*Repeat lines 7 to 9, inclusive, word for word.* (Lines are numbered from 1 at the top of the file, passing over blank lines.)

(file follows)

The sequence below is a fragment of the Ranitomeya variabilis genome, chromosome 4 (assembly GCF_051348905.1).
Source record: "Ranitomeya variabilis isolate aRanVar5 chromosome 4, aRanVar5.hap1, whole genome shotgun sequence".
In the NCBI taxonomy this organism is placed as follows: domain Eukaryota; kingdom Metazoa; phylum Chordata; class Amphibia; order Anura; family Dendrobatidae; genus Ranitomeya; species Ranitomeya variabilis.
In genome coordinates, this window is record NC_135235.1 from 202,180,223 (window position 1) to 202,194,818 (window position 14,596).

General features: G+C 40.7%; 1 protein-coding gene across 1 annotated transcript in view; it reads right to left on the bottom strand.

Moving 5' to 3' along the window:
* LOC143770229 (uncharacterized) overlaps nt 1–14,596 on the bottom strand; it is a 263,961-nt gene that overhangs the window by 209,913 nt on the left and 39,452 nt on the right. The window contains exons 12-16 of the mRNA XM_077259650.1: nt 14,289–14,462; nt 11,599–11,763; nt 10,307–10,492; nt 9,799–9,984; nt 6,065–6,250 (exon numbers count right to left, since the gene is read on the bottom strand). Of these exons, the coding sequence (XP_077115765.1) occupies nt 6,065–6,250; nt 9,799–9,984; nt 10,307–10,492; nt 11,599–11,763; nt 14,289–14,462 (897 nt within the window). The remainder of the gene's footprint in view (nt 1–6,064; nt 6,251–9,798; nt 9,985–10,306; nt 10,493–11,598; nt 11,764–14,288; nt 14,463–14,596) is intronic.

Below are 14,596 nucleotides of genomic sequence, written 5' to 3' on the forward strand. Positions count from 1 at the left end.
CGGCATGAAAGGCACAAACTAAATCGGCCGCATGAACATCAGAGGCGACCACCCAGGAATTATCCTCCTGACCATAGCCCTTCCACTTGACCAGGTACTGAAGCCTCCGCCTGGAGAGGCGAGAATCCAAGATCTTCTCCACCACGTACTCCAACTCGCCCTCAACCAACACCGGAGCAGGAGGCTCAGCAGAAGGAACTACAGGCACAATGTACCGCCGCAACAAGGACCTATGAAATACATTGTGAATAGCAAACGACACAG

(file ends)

* LOC143770229 (uncharacterized) overlaps nt 1–14,596 on the bottom strand; it is a 263,961-nt gene that overhangs the window by 209,913 nt on the left and 39,452 nt on the right. The window contains exons 12-16 of the mRNA XM_077259650.1: nt 14,289–14,462; nt 11,599–11,763; nt 10,307–10,492; nt 9,799–9,984; nt 6,065–6,250 (exon numbers count right to left, since the gene is read on the bottom strand). Of these exons, the coding sequence (XP_077115765.1) occupies nt 6,065–6,250; nt 9,799–9,984; nt 10,307–10,492; nt 11,599–11,763; nt 14,289–14,462 (897 nt within the window). The remainder of the gene's footprint in view (nt 1–6,064; nt 6,251–9,798; nt 9,985–10,306; nt 10,493–11,598; nt 11,764–14,288; nt 14,463–14,596) is intronic.

Below are 14,596 nucleotides of genomic sequence, written 5' to 3' on the forward strand. Positions count from 1 at the left end.
CGGCATGAAAGGCACAAACTAAATCGGCCGCATGAACATCAGAGGCGACCACCCAGGAATTATCCTCCTGACCATAGCCCTTCCACTTGACCAGGTACTGAAGCCTCCGCCTGGAGAGGCGAGAATCCAAGATCTTCTCCACCACGTACTCCAACTCGCCCTCAACCAACACCGGAGCAGGAGGCTCAGCAGAAGGAACTACAGGCACAATGTACCGCCGCAACAAGGACCTATGAAATACATTGTGAATAGCAAACGACACAG